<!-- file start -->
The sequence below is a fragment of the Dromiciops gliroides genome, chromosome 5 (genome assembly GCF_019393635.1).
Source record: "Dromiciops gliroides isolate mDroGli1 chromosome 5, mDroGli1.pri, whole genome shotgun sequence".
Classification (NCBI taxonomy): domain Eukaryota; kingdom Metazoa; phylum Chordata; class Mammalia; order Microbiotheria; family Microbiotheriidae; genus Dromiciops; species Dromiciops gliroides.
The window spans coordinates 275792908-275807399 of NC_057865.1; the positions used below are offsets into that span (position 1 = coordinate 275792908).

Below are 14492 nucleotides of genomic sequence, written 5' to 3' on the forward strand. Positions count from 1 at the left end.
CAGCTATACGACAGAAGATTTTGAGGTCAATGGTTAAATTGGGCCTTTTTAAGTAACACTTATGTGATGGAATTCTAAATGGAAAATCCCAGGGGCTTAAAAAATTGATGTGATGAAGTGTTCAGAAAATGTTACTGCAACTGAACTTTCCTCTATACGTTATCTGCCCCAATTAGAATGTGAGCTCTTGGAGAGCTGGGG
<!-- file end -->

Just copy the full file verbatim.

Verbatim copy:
The sequence below is a fragment of the Dromiciops gliroides genome, chromosome 5 (genome assembly GCF_019393635.1).
Source record: "Dromiciops gliroides isolate mDroGli1 chromosome 5, mDroGli1.pri, whole genome shotgun sequence".
Classification (NCBI taxonomy): domain Eukaryota; kingdom Metazoa; phylum Chordata; class Mammalia; order Microbiotheria; family Microbiotheriidae; genus Dromiciops; species Dromiciops gliroides.
The window spans coordinates 275792908-275807399 of NC_057865.1; the positions used below are offsets into that span (position 1 = coordinate 275792908).

Below are 14492 nucleotides of genomic sequence, written 5' to 3' on the forward strand. Positions count from 1 at the left end.
CAGCTATACGACAGAAGATTTTGAGGTCAATGGTTAAATTGGGCCTTTTTAAGTAACACTTATGTGATGGAATTCTAAATGGAAAATCCCAGGGGCTTAAAAAATTGATGTGATGAAGTGTTCAGAAAATGTTACTGCAACTGAACTTTCCTCTATACGTTATCTGCCCCAATTAGAATGTGAGCTCTTGGAGAGCTGGGG